In the same post I referred to earlier, Year End Newsing and Musings, I also alluded to the fact that I had recently discovered my great uncle’s butcher shop is now part of the Sigmund Freud Museum in Vienna. Naturally I have been dying to get there to see for myself, but I can’t really afford it. I’d been wracking my brain and burning up the internet trying to find research grants when I got an email from a friend asking me to be part of an anthology that gives advice to aspiring travel writers.

This reminded me: I’m a travel writer, who continues to write about Tucson and southern Arizona for outlets like Sunset magazine, even if I don’t do much overseas traveling these days.

The Freud connection is a good hook to a travel story.

Simple shift in perspective.

A semi-gratuitous bit of advice

While I was writing this post, I got an email press release titled  “Three Top Things to Avoid at Restaurants.” Aside from the odd fact that the author only offered two things to avoid, the advice was pretty obvious — substitute veggies for fries, water for soda — and unremarkable until the last paragraph caught my eye:

These two simple substitutions save at least 400-900 EACH TIME YOU DINE OUT (depending on drink refills and fries portion size). And you’re avoiding the most harmful foods to your body as well by avoiding the trannies and high fructose corn syrup.

It had never occurred to me that hanging out with transvestites could be fattening, though most are far thinner and more glamorous than I am, thus possibly making me look fat.

Oh, by trannies you meant trans-fats? Um, I’m a food writer too and I didn’t get that. Perhaps you’d better spell it out to avoid confusion.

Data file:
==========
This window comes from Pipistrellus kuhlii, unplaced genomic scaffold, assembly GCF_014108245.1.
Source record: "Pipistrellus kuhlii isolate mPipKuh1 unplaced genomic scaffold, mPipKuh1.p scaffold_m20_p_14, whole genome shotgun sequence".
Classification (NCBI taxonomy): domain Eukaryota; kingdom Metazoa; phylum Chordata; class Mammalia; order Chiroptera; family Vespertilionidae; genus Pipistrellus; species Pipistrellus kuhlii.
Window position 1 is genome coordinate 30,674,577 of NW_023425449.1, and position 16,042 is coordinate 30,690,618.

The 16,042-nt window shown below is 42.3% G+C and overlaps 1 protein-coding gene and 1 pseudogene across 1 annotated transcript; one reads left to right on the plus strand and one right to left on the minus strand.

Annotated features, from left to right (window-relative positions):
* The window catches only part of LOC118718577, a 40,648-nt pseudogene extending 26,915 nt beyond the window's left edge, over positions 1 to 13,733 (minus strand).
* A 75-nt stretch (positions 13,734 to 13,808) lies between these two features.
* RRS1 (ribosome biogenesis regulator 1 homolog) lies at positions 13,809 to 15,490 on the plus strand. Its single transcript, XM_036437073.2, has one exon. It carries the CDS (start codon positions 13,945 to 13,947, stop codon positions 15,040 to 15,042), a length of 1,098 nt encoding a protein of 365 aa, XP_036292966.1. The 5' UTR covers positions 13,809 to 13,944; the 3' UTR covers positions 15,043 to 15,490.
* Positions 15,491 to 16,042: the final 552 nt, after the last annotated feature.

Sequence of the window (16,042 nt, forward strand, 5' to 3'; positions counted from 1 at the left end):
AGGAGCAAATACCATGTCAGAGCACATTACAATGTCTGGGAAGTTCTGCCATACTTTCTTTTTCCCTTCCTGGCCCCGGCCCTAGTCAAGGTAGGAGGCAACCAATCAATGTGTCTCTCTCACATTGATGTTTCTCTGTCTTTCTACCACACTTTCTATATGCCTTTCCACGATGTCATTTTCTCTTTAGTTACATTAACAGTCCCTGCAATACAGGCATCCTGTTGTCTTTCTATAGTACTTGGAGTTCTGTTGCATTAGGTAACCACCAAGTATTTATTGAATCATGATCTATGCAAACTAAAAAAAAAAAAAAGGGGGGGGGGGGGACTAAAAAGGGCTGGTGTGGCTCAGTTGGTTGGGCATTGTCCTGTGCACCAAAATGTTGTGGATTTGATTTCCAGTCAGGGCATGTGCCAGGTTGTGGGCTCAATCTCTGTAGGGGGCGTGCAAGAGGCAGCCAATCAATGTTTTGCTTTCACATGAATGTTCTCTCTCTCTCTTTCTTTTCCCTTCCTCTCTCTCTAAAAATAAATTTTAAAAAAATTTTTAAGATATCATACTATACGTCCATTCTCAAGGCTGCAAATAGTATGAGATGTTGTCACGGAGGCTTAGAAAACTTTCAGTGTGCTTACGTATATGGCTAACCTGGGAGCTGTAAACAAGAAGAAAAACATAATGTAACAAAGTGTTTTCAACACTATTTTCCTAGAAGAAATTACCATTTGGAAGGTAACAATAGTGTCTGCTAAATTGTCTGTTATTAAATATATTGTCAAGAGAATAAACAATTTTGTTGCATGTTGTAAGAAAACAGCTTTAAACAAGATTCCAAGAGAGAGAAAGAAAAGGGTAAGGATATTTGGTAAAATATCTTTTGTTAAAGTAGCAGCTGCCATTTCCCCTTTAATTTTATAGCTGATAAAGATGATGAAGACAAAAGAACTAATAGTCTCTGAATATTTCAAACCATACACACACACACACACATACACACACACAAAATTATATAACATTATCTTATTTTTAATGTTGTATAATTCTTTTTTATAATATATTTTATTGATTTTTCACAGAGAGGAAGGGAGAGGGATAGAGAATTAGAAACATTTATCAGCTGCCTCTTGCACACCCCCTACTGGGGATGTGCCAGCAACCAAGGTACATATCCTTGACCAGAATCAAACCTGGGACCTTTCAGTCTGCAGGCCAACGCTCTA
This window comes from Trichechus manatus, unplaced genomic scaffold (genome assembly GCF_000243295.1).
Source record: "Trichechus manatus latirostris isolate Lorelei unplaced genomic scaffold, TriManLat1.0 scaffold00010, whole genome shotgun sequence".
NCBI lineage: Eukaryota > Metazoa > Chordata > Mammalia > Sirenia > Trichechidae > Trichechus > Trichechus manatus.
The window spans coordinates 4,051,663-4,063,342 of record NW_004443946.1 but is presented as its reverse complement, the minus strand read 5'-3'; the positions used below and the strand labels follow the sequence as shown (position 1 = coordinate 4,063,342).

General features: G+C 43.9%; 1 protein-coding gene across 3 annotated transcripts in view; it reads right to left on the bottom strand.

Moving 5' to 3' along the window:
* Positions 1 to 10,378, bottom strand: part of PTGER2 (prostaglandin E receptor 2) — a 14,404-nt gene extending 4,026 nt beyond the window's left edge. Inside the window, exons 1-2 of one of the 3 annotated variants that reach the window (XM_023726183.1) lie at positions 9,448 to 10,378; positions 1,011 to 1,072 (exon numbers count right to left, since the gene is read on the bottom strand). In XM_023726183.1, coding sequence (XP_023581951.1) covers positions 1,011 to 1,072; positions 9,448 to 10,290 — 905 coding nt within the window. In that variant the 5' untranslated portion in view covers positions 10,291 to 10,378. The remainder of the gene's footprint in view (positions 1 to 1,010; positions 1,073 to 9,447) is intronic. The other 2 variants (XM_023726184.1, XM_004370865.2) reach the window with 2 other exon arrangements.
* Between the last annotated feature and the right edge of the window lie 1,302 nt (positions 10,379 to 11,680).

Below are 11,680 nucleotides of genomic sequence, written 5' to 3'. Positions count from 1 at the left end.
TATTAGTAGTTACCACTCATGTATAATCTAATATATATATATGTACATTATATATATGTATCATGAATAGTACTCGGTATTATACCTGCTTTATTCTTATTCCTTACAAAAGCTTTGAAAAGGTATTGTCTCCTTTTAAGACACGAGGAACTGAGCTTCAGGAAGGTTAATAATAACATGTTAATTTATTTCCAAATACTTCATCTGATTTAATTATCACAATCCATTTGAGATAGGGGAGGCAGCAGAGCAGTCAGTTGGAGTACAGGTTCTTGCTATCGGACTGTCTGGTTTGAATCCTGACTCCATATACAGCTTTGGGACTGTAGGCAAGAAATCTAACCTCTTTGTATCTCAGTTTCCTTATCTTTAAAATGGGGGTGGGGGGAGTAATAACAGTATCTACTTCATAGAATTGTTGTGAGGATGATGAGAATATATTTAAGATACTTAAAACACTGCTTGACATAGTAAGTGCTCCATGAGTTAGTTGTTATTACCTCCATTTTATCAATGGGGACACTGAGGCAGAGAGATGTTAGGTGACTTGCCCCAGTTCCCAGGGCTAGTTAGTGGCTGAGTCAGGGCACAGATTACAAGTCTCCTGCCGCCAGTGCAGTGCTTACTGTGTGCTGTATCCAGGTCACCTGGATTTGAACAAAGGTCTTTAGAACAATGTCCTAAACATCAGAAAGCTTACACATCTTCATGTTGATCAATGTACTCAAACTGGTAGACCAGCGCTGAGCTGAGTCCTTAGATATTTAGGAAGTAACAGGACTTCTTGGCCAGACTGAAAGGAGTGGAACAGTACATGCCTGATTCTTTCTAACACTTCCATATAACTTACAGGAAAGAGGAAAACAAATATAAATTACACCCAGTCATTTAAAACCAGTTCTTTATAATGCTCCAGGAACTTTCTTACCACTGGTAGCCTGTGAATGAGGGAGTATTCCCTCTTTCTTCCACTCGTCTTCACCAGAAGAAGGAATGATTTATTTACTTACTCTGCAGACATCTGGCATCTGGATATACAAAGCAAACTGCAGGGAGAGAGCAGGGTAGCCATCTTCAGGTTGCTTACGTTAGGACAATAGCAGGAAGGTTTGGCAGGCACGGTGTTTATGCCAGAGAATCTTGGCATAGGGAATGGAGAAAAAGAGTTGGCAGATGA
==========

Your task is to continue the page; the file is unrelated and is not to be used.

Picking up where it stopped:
At least that wasn’t MY Duh! moment.

24 thoughts on “A Shift in Perspective: Learning from Duh! Moments”

  1. I love that the answers to many of our problems are the things we don’t know we know. Sometimes we just need to get out of our own way.

    I can’t wait to hear about your trip to Austria. I presume you’ve already started pitching stories?

  2. I’m so glad to hear that Frankie’s doing better!

    Isn’t it cool how an email can click a switch and give you a completely different perspective on things? I’m excited to hear where this new approach will take you … to Vienna, I hope!

  3. There’s also this thing called a Zip It, which is like a plastic thing you stick down the drain and it helps remove clogs. My husband introduced me to it, and I think it’s the most brilliant invention. It’s one of those ideas that are so simple, I wish I’d thought of it!

    Anyway… you’re so right that the answers are sometimes right in front of our noses. I hope that the shift in perspective sends you to Vienna! 🙂